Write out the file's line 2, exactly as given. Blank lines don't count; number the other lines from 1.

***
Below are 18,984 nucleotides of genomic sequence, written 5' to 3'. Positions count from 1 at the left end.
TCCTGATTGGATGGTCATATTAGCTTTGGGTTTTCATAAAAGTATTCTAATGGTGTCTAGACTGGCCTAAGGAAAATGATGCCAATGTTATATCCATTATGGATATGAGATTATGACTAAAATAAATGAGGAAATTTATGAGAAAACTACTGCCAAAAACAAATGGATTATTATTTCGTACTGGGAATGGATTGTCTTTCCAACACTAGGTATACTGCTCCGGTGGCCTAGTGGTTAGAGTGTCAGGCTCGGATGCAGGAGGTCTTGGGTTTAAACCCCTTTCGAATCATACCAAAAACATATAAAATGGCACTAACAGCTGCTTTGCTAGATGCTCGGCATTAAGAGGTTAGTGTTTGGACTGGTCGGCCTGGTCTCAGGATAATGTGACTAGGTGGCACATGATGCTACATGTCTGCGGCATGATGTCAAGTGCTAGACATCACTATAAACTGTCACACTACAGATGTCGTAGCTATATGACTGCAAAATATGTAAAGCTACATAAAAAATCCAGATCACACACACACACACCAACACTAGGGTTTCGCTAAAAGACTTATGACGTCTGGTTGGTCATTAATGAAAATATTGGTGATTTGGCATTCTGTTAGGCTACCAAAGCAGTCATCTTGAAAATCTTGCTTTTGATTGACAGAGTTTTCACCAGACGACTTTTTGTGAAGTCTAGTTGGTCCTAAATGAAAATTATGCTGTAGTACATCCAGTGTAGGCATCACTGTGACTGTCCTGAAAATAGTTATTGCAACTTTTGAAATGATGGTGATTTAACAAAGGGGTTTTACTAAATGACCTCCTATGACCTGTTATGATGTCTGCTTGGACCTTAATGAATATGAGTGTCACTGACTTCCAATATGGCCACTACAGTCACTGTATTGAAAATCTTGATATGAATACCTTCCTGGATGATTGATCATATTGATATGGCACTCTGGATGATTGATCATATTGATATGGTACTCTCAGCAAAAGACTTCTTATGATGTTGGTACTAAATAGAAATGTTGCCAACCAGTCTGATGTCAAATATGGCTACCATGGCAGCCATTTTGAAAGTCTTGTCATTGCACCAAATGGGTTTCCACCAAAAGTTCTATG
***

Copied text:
TCCTGATTGGATGGTCATATTAGCTTTGGGTTTTCATAAAAGTATTCTAATGGTGTCTAGACTGGCCTAAGGAAAATGATGCCAATGTTATATCCATTATGGATATGAGATTATGACTAAAATAAATGAGGAAATTTATGAGAAAACTACTGCCAAAAACAAATGGATTATTATTTCGTACTGGGAATGGATTGTCTTTCCAACACTAGGTATACTGCTCCGGTGGCCTAGTGGTTAGAGTGTCAGGCTCGGATGCAGGAGGTCTTGGGTTTAAACCCCTTTCGAATCATACCAAAAACATATAAAATGGCACTAACAGCTGCTTTGCTAGATGCTCGGCATTAAGAGGTTAGTGTTTGGACTGGTCGGCCTGGTCTCAGGATAATGTGACTAGGTGGCACATGATGCTACATGTCTGCGGCATGATGTCAAGTGCTAGACATCACTATAAACTGTCACACTACAGATGTCGTAGCTATATGACTGCAAAATATGTAAAGCTACATAAAAAATCCAGATCACACACACACACACCAACACTAGGGTTTCGCTAAAAGACTTATGACGTCTGGTTGGTCATTAATGAAAATATTGGTGATTTGGCATTCTGTTAGGCTACCAAAGCAGTCATCTTGAAAATCTTGCTTTTGATTGACAGAGTTTTCACCAGACGACTTTTTGTGAAGTCTAGTTGGTCCTAAATGAAAATTATGCTGTAGTACATCCAGTGTAGGCATCACTGTGACTGTCCTGAAAATAGTTATTGCAACTTTTGAAATGATGGTGATTTAACAAAGGGGTTTTACTAAATGACCTCCTATGACCTGTTATGATGTCTGCTTGGACCTTAATGAATATGAGTGTCACTGACTTCCAATATGGCCACTACAGTCACTGTATTGAAAATCTTGATATGAATACCTTCCTGGATGATTGATCATATTGATATGGCACTCTGGATGATTGATCATATTGATATGGTACTCTCAGCAAAAGACTTCTTATGATGTTGGTACTAAATAGAAATGTTGCCAACCAGTCTGATGTCAAATATGGCTACCATGGCAGCCATTTTGAAAGTCTTGTCATTGCACCAAATGGGTTTCCACCAAAAGTTCTATG